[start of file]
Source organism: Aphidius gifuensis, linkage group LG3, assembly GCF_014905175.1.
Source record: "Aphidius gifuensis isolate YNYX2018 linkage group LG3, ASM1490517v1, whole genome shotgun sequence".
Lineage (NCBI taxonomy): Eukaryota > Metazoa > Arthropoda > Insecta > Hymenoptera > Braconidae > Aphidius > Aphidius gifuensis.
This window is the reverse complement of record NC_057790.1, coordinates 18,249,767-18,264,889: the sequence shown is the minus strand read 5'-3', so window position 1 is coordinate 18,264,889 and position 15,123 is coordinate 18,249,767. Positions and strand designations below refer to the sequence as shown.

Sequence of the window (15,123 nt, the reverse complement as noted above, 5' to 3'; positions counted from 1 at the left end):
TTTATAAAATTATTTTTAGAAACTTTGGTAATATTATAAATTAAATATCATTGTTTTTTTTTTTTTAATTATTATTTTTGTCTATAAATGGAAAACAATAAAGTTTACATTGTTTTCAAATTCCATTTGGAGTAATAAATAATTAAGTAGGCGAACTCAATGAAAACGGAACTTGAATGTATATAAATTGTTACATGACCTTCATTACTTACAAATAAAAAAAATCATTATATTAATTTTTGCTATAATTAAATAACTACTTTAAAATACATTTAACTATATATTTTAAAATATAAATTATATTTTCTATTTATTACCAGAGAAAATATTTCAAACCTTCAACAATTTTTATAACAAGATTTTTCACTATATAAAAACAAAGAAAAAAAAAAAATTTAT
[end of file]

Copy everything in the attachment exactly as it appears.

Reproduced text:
Source organism: Aphidius gifuensis, linkage group LG3, assembly GCF_014905175.1.
Source record: "Aphidius gifuensis isolate YNYX2018 linkage group LG3, ASM1490517v1, whole genome shotgun sequence".
Lineage (NCBI taxonomy): Eukaryota > Metazoa > Arthropoda > Insecta > Hymenoptera > Braconidae > Aphidius > Aphidius gifuensis.
This window is the reverse complement of record NC_057790.1, coordinates 18,249,767-18,264,889: the sequence shown is the minus strand read 5'-3', so window position 1 is coordinate 18,264,889 and position 15,123 is coordinate 18,249,767. Positions and strand designations below refer to the sequence as shown.

Sequence of the window (15,123 nt, the reverse complement as noted above, 5' to 3'; positions counted from 1 at the left end):
TTTATAAAATTATTTTTAGAAACTTTGGTAATATTATAAATTAAATATCATTGTTTTTTTTTTTTTAATTATTATTTTTGTCTATAAATGGAAAACAATAAAGTTTACATTGTTTTCAAATTCCATTTGGAGTAATAAATAATTAAGTAGGCGAACTCAATGAAAACGGAACTTGAATGTATATAAATTGTTACATGACCTTCATTACTTACAAATAAAAAAAATCATTATATTAATTTTTGCTATAATTAAATAACTACTTTAAAATACATTTAACTATATATTTTAAAATATAAATTATATTTTCTATTTATTACCAGAGAAAATATTTCAAACCTTCAACAATTTTTATAACAAGATTTTTCACTATATAAAAACAAAGAAAAAAAAAAAATTTAT